France, Germany, Canada, to solicit for funds from abroad. When these
politicians finally win elections, they’re forced to implement policies
which they know will never be in the interest of the African people.
Those who promised to build industries end up selling off state-owned
institutions to these foreign capitalists who funded their campaigns
under the guise of “privatization”. As I speak, almost all major African
resources have been sold to foreign companies. They own our copper, our
gold, our dimond, our oil, our uranium, and many more. This is
gradually making the African people, a slave in their own land while
foreign capitalist take all the profits, usually without paying any tax.
investing enough resources into indigenous agriculture, African leaders
rather take glory in borrowing from the IMF. They then use these funds
to import rice from America and Europe while local rice farmers beg for
government support. Why would any African leader take glory in importing
food from America when the whole African land is fertile for the
cultivation of food? Why must famine be a problem in Africa if our
leaders truly have conscience?
Local Experts Abandoned for Foreign Advisers
Another serious challange we face in Africa is not because our
leaders do not know the way forward. The problem however is that we
currently have too many leaders whom because of "Aid" are always ready
to obey instructions from the IMF and the World Bank. Meanwhile it has
already been demonstrated by many African expercts that the IMF is
Africa's major problem but never the solution. In her book "Dead
Aid: Why Aid is Not Working and How There is a Better Way for
Africa", Dr Dambisa Moyo, a Zambian economic expert warns that “No
nation has ever attained economic development by aid." Yet, African
leaders continue to embrace aid whild they follow directives that
hinders our development.
is far easier for the proverbial camel to pass through the needle’s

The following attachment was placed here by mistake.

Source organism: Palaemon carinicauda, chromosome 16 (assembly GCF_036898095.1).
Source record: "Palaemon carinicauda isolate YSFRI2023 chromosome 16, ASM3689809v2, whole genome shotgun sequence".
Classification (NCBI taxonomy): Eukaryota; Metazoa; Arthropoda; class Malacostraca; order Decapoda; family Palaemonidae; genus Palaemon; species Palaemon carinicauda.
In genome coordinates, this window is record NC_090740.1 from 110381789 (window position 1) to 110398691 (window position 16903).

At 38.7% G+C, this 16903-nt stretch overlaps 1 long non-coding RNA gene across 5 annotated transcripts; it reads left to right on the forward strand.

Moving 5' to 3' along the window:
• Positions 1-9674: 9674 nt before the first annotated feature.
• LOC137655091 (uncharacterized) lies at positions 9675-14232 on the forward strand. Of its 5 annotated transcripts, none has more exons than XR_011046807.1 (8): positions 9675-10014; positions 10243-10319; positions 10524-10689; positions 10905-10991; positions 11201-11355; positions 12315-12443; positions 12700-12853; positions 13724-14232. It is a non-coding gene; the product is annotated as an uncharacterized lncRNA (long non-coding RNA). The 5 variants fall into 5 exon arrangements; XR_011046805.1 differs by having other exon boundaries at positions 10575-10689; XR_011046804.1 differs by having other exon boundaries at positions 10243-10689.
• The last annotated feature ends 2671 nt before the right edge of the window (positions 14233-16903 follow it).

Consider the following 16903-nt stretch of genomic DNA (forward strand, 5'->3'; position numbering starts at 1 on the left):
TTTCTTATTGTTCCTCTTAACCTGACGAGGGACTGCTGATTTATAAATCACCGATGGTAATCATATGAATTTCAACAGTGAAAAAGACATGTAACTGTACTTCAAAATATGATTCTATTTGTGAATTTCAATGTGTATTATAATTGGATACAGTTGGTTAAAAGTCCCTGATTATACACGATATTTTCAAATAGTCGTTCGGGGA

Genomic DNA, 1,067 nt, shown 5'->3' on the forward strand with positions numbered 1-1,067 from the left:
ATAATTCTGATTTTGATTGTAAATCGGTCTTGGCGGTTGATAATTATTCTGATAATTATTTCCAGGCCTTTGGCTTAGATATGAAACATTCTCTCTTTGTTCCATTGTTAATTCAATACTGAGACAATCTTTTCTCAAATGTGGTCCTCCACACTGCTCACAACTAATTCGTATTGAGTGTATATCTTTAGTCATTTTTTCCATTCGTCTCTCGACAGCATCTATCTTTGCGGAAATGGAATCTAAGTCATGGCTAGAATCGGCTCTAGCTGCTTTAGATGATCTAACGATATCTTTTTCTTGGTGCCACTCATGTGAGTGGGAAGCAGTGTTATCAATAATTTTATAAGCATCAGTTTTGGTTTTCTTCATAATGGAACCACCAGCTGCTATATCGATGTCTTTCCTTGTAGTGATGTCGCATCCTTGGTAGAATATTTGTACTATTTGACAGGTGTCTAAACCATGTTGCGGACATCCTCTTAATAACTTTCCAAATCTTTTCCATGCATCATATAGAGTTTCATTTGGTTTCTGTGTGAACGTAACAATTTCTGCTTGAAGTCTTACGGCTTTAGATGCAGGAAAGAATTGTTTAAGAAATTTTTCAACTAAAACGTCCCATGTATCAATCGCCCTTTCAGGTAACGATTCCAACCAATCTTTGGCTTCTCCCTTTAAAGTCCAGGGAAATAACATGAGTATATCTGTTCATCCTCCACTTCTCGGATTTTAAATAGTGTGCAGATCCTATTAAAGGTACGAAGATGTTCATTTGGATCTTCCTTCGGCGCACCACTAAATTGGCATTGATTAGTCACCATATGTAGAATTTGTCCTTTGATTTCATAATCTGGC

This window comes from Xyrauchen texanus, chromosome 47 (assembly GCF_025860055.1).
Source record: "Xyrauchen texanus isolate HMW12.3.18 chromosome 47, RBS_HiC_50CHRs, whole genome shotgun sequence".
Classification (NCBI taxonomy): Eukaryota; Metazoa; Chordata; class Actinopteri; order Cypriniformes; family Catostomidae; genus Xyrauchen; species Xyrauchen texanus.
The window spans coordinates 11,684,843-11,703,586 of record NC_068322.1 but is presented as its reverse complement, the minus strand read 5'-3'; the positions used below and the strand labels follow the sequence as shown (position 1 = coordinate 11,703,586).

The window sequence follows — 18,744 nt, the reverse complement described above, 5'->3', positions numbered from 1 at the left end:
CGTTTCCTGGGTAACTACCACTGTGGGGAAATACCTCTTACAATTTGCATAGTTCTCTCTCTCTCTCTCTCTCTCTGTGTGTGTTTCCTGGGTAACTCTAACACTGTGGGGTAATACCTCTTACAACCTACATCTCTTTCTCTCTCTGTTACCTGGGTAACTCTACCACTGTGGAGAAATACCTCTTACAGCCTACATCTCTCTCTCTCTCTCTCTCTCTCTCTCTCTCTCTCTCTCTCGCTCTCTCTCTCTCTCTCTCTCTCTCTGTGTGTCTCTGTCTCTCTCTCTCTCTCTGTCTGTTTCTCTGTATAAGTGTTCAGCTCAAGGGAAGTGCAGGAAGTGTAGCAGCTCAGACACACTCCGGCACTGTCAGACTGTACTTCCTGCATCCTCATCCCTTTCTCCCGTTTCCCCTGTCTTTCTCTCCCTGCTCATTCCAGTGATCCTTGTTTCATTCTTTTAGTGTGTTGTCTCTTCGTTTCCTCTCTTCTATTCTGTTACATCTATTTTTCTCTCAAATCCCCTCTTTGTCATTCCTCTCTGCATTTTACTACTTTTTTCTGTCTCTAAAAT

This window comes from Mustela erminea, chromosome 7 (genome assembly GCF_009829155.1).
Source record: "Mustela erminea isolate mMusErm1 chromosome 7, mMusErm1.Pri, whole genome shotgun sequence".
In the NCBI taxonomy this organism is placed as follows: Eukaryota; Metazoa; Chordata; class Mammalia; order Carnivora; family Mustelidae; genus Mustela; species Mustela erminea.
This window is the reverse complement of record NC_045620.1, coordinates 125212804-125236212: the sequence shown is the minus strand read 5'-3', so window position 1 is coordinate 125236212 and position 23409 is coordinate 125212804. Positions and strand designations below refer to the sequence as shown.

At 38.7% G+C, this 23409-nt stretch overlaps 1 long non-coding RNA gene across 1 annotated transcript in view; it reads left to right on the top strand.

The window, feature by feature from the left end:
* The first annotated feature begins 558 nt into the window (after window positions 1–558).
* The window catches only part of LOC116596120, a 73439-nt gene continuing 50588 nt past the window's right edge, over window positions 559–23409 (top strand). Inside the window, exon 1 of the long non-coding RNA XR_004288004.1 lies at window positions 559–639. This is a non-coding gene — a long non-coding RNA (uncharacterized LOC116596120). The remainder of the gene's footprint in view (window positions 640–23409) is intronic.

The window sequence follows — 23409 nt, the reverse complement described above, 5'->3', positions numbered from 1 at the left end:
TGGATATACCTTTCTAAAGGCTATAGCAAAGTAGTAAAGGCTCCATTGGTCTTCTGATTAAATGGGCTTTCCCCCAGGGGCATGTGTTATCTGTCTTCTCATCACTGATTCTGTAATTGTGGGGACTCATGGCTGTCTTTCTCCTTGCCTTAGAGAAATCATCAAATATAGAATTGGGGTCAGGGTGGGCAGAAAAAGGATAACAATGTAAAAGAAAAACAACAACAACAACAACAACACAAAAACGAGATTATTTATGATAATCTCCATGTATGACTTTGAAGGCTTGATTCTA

eye, than for an erstwhile colonial administration to give sound and
honest counsel of a political nature to its liberated
territory. Therefore to allow a foreign country, especially one which is
loaded with economic interests in our continent, to tell us what political courses
to follow, is indeed for us to hand back our independence to the
oppressor on a silver platter”. –Kwame Nkrumah, (Consciencism, pg 102).
To prove the above point, Professor Akosa, in his
letter to Presidnet Obama upon his arrival in Ghana (2009) hilighted
what Nkrumah had been warining (above) regarding these economic
“Evidence also shows how the World Bank and
International Monetary Fund provided the advice and Technical Aid that
halted and reversed work by the Nkrumah Government that was to bring
relief and benefit to ordinary Ghanaians. Many have died through the
resulting poverty and Ghana has not progressed much since that time”.
demonstrated beyond all reasonable doubt that after all, the black man
is capable of managing his own Affairs. Unfortunately, today, the same
thing cannot be said of our current crop of African leaders, many of
whom continue to abandon their local expertise for the foreign
years, Ghana, a country that ought to be the torch-bearer of
Pan-Africanism and a strong advocate of Nkrumah’s ideologies,
Ghanaian leaders have rather been paying lip service to the local